For the Catholic Messenger
DAVENPORT — Hunger strikes all people at different times of the day. That grumbling pressure in the stomach urges the person to find some food. Some people have the luxury of being able to open a cabinet and dig in, while others face a bare pantry. Global hunger now afflicts 1 billion people worldwide, according to the World Hunger Education Service.
For the 17th year at St. Ambrose University, the Campus Ministry Department has organized Hunger Week. They use this week as a way to raise awareness about local and global hunger issues. From Nov. 3 through 8, students were encouraged to donate canned foods in their residence halls. After all of the non-perishable items were collected, they were brought to several food pantries in town including Central Community Circle Food Pantry and to Café on Vine meal site. Students were also able to take pictures of their meals and post them on social media using the hashtag #mealforameal to help fight hunger in Australia. A meal was donated each time a picture was posted.
“As Ambrosians we care for the people around us. We know that students don’t always have a lot of time to get involved, so these are just some of the ways they can make a difference,” Kaitlin Depuydt, director of co-curricular service said.
On Nov. 3, Hunger Week kicked off with the Brewed Awakening event held in the chapel gathering space. The event is intended to give off a welcoming atmosphere similar to that found in a coffee house. Attendees heard about the Faces of Hunger from Depuydt as she shared her experience of living in a Catholic Worker home that served 10 meals each week to those in need.
The following day, GreenLife Club held a free-will donation bake sale to raise money for Oxfam. Oxfam uses the donations to purchase livestock and other necessities in impoverished areas in order to help the areas become sustainable.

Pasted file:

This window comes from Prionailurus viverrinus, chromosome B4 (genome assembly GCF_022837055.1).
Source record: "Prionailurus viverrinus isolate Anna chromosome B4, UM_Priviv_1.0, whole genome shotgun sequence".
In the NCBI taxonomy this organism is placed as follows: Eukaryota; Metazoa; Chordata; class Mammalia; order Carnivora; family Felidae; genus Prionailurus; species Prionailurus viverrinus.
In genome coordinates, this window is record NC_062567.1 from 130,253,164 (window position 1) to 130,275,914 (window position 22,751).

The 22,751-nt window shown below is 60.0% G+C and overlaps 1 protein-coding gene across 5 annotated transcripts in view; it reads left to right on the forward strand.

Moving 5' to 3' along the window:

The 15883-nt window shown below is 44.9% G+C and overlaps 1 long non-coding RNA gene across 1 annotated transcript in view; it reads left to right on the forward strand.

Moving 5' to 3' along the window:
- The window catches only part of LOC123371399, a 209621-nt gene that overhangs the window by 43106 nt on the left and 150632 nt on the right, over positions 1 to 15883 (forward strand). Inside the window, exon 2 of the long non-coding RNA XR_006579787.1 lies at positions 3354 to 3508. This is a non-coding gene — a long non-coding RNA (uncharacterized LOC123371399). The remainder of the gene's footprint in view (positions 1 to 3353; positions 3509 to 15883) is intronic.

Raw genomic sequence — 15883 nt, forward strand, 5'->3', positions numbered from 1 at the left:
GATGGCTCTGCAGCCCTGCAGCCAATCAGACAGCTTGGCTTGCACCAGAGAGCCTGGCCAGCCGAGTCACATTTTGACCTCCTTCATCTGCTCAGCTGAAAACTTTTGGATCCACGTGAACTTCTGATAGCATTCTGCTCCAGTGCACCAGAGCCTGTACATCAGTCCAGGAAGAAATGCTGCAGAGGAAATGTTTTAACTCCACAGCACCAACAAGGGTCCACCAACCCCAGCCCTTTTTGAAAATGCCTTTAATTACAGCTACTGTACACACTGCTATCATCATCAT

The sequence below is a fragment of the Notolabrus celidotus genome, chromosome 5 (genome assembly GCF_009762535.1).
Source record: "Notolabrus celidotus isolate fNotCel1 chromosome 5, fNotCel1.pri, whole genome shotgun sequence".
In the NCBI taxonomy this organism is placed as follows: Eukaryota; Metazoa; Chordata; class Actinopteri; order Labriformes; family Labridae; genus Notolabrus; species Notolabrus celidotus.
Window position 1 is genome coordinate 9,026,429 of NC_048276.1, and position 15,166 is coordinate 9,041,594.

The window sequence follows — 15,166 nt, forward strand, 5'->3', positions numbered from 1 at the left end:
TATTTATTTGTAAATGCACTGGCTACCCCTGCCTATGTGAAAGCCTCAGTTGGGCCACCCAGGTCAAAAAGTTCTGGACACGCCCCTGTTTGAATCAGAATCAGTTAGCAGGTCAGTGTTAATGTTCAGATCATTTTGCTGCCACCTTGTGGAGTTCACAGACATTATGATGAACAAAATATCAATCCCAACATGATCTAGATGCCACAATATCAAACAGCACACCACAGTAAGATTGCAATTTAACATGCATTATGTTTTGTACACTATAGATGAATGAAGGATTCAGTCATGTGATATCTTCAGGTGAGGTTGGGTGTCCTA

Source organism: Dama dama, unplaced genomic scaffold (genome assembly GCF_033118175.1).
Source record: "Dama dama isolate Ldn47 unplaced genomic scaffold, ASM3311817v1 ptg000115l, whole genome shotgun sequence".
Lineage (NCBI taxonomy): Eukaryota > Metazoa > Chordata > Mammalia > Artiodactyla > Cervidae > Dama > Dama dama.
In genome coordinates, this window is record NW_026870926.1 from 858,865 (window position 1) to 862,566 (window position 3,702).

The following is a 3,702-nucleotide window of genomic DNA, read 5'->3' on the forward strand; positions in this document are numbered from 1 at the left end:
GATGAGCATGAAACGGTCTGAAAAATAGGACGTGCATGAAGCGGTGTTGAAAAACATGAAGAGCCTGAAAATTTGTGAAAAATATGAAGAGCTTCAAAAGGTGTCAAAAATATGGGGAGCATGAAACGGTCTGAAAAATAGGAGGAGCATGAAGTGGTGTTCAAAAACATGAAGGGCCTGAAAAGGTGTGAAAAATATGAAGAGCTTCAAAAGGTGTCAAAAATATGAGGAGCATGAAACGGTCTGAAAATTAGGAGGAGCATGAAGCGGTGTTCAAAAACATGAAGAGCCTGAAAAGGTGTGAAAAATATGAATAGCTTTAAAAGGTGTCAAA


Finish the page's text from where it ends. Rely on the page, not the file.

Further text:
On Nov. 6, a table was set up in the St. Ambrose University’s Cosgrove cafeteria with a petition for students to sign. This petition was for the Water for the World Act and asked Congress to lend support to their cause. Water Aid, the organization behind the cause, works in 26 of the world’s poorest countries helping communities set up and manage practical and sustainable water, sanitation and hygiene projects.
“All of our events during Hunger Week have evolved over the years. Having these different opportunities we are able to broaden our reach to give the back to those who need it the most,” Depuydt said.
Hunger Week came to a close Nov. 8. In the morning, students and faculty were able to watch “A Place at the Table” documentary in McCarthy Hall. The documentary dives into world hunger and investigates hunger crises experienced by millions of Americans, while also proposing solutions. Later that night, the final event, called The Hungry Games, wrapped up the week’s proceedings. Students were nominated from each residence hall to compete in different events. The faster times determined who would be the winner, but by donating canned food, students could decrease their times. The ultimate prize included movie tickets to the upcoming release of “Mockingjay,” the final installation in the Hunger Games trilogy. Starting this year, faculty departments were also paired with different halls to act as sponsors.
Chronic hunger affects more than 925 million people in the world and is often a deadly condition. However, it is not just the hunger that affects the world, but 748 million people also do not have access to safe, clean water. Hunger Week was a way for students — both those who had experienced hunger in their lifetimes and those who had not — to be able to help those currently struggling.
(Chris Scudder is a staff writer for St. Ambrose University’s The Buzz. This article was first published in The Buzz.)